In our experiments, no significant differences were found in body weight between the alcohol-drinking and control rats, suggesting that the food intake is not affected during the 28 d of 6% alcohol drinking period. Rats stably consumed an average of 4.85±0.79 g/kg/day of alcohol in their home cages for 28 d, which resulted in relatively lower BALs (average: 22.35±1.3 mg/dl). Shah et al. reported that the blood alcohol levels (BALs) in Swiss-Webster mice reached 20.06±8.32 mg/dl on the first day, and 14.75±3.98 mg/dl on the 7th day, by administrating a 7% v/v alcohol solution for 7 d 
. Furthermore, the report by Barson showed that the BALs in SD rats reached 18.9±4.0 mg/dl by administrating an alcohol solution of increasing concentration from 1% to 7% v/v for 16 d 
. In our study, the blood samples were taken from the tail vein at 9
00 AM. The BALs was low because the rats consumed alcohol at a different time points at the dark phase. The rats with lower BAL may consume ethanol in the early period of the dark phase, whereas the rats with higher BAL probably consumed alcohol in the later period of the dark phase 
. Taken together, those results indicate that the alterations in behavior and protein expression in the alcohol-drinking rats resulted from adaptations in brain function rather than insufficient food intake or alcohol accumulation in the blood.
Alcohol consumption inhibits locomotor activity 
. In our hand, locomotor activity started to decrease in alcohol-drinking rats after 7 d. Rearing activity was also decreased. Notably, the distances travelled and rearing were not different compared to control rats at the end of the 28-day alcohol exposure, suggesting adaptation and compensation. Discontinuation of alcohol intake results in the nervous system hyperactivity and dysfunction 
. EWS is the most important evidence indicating the presence of physical alcohol dependence either in humans or in experimental animals 
. Withdrawal symptoms include increases in stereotype behaviors, tail stiffness, hyper-reflexia, agitaion, and anxiety 
. In our study, rats exhibited obvious withdrawal signs after alcohol discontinuation. In line with previous studies 
, the global score of EWS was highest at 6 h. Our results indicated that 28-d of continuous 6% alcohol drinking induces physical dependence in rats.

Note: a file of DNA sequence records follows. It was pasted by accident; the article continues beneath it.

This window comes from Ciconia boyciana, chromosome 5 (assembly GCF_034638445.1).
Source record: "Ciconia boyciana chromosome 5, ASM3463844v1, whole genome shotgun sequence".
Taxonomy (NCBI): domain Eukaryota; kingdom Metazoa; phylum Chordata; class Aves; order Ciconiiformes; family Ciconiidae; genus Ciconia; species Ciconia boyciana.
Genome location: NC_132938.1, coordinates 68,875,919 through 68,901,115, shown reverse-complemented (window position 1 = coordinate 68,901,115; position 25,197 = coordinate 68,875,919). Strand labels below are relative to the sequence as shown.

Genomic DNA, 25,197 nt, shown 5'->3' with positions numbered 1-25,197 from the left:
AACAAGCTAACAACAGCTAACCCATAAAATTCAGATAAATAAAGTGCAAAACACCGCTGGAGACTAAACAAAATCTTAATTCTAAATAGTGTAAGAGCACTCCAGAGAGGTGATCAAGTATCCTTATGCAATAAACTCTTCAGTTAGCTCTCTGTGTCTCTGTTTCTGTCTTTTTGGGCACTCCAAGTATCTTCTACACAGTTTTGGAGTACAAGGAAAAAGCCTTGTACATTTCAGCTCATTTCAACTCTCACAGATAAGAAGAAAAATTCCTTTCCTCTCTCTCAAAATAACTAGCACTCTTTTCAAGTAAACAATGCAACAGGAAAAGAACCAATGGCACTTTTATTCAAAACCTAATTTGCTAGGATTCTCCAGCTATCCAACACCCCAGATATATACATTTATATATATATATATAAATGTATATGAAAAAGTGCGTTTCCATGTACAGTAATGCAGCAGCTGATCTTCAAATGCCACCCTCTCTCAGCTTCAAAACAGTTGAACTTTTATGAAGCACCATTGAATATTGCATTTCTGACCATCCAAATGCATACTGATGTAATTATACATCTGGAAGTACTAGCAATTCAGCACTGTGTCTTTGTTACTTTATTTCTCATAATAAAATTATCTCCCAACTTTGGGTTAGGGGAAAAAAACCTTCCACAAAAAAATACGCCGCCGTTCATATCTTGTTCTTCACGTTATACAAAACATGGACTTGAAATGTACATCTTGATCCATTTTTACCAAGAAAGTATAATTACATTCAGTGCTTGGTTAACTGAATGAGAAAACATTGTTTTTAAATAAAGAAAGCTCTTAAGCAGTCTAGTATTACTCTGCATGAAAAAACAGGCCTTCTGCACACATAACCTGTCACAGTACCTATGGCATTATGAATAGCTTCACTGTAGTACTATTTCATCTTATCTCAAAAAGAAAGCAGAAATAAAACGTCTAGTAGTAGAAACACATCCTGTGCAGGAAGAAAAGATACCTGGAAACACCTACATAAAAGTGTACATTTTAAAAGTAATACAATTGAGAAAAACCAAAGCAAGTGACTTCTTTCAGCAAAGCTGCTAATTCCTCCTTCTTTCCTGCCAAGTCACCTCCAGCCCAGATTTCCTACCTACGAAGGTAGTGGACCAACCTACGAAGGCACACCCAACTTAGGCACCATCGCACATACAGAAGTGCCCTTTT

Activated ERK phosphorylates cellular targets or translocates into the nucleus where it activates specific gene transcription factors 
. By regulating cellular activities and gene transcription, the ERK cascade transduces the activity of a variety of extracellular and intracellular signals into enduring changes in the central nervous system. Several studies have shown that alcohol exposure alters ERK phosphorylation. Moderate doses of acute alcohol (1.5–3.5 g/kg) produce a dose- and time-dependent decrease in phosphorylated ERK in mouse cortex 
. Another study extended these findings by showing that acute alcohol can reduce phosphorylated ERK in the cerebral cortex and Hip in both young and adult rats 
. Forced exposure to chronic ethanol vapor suppressed ERK phosphorylation in the Amy, cortex, cerebellum and CPu in rats 
. Our results showed that chronic or acute exposure to alcohol significantly decreased ERK phosphorylation in the NAc, CPu, Amy, Hip, and PFC. The most intriguing finding of the present study is that ERK phosphorylation also decreased significantly in the NAc, which is inconsistent with the finding of Sanna et al
. wherein they found only minor and mostly non-significant changes 
. This might be the result of the different sample sizes (n
10) used or the duration of the induction periods (12 days v.s.
28 days). Although drugs of abuse possess diverse neuropharmacological profiles, activation of the mesocorticolimbic system, particularly the NAc, Amy, CPu, PFC and Hip via dopaminergic and glutamatergic pathways, constitutes a common pathway by which various drugs of abuse mediate their reinforcing effects 
. The similar alterations of ERK have been thought to contribute to the drug’s rewarding effects and to the long-term maladaptation induced by drug abuse (including cocaine, amphetamine, Δ9
-tetrahydrocannabinol, nicotine, morphine and alcohol) 
. Although long-term alcohol exposure induced significant inhibition of ERK phosphorylation, distinct patterns of p-ERK/ERK ratio were observed in different brain regions. It may reveal that these different brain regions play different roles and have different sensitivity to alcohol. Together, our results demonstrated that chronic or acute alcohol exposure induces decreased ERK phosphorylation in the brain reward circuit. Alcohol inhibits glutamatergic neurotransmission, primarily by acting on ionotropic glutamate receptors (iGluRs). Many reports have demonstrated that acute ethanol exposure inhibits NMDAR channel function in the Hip, cerebellum, cerebral cortex, NAc, Amy and VTA 
. After chronic alcohol exposure, the number of NMDA receptor complexes was increased